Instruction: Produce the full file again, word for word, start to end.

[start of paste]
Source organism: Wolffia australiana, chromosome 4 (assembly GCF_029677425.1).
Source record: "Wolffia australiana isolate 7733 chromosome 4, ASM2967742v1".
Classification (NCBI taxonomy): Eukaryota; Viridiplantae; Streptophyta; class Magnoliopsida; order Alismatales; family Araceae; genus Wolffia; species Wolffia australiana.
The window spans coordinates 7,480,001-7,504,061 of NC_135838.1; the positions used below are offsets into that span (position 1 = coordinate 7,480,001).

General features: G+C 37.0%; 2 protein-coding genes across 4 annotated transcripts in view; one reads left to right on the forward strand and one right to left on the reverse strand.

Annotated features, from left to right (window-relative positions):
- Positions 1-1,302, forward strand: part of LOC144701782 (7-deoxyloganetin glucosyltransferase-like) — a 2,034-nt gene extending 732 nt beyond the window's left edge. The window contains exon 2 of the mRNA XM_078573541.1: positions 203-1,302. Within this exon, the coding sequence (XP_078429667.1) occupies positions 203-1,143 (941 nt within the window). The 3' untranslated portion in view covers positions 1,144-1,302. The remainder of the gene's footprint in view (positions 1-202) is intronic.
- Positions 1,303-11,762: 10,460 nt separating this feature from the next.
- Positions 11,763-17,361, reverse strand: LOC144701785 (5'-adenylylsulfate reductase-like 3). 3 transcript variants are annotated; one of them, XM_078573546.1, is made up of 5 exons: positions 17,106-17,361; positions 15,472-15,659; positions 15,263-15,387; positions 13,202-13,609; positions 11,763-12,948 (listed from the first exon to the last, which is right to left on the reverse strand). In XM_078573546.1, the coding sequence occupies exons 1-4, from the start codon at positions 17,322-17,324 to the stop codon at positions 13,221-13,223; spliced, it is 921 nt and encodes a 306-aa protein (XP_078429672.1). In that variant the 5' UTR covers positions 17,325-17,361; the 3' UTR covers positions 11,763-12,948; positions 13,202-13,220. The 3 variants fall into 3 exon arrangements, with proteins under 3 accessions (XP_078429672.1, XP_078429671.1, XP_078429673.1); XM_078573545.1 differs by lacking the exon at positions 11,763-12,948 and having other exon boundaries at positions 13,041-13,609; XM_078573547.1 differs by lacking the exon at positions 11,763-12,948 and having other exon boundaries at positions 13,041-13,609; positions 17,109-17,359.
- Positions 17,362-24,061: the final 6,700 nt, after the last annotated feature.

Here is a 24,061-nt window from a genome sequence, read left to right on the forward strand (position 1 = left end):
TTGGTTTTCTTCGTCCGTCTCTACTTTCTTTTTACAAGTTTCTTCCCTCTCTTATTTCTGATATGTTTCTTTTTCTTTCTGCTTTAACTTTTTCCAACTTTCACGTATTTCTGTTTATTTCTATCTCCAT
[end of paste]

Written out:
Source organism: Wolffia australiana, chromosome 4 (assembly GCF_029677425.1).
Source record: "Wolffia australiana isolate 7733 chromosome 4, ASM2967742v1".
Classification (NCBI taxonomy): Eukaryota; Viridiplantae; Streptophyta; class Magnoliopsida; order Alismatales; family Araceae; genus Wolffia; species Wolffia australiana.
The window spans coordinates 7,480,001-7,504,061 of NC_135838.1; the positions used below are offsets into that span (position 1 = coordinate 7,480,001).

General features: G+C 37.0%; 2 protein-coding genes across 4 annotated transcripts in view; one reads left to right on the forward strand and one right to left on the reverse strand.

Annotated features, from left to right (window-relative positions):
- Positions 1-1,302, forward strand: part of LOC144701782 (7-deoxyloganetin glucosyltransferase-like) — a 2,034-nt gene extending 732 nt beyond the window's left edge. The window contains exon 2 of the mRNA XM_078573541.1: positions 203-1,302. Within this exon, the coding sequence (XP_078429667.1) occupies positions 203-1,143 (941 nt within the window). The 3' untranslated portion in view covers positions 1,144-1,302. The remainder of the gene's footprint in view (positions 1-202) is intronic.
- Positions 1,303-11,762: 10,460 nt separating this feature from the next.
- Positions 11,763-17,361, reverse strand: LOC144701785 (5'-adenylylsulfate reductase-like 3). 3 transcript variants are annotated; one of them, XM_078573546.1, is made up of 5 exons: positions 17,106-17,361; positions 15,472-15,659; positions 15,263-15,387; positions 13,202-13,609; positions 11,763-12,948 (listed from the first exon to the last, which is right to left on the reverse strand). In XM_078573546.1, the coding sequence occupies exons 1-4, from the start codon at positions 17,322-17,324 to the stop codon at positions 13,221-13,223; spliced, it is 921 nt and encodes a 306-aa protein (XP_078429672.1). In that variant the 5' UTR covers positions 17,325-17,361; the 3' UTR covers positions 11,763-12,948; positions 13,202-13,220. The 3 variants fall into 3 exon arrangements, with proteins under 3 accessions (XP_078429672.1, XP_078429671.1, XP_078429673.1); XM_078573545.1 differs by lacking the exon at positions 11,763-12,948 and having other exon boundaries at positions 13,041-13,609; XM_078573547.1 differs by lacking the exon at positions 11,763-12,948 and having other exon boundaries at positions 13,041-13,609; positions 17,109-17,359.
- Positions 17,362-24,061: the final 6,700 nt, after the last annotated feature.

Here is a 24,061-nt window from a genome sequence, read left to right on the forward strand (position 1 = left end):
TTGGTTTTCTTCGTCCGTCTCTACTTTCTTTTTACAAGTTTCTTCCCTCTCTTATTTCTGATATGTTTCTTTTTCTTTCTGCTTTAACTTTTTCCAACTTTCACGTATTTCTGTTTATTTCTATCTCCAT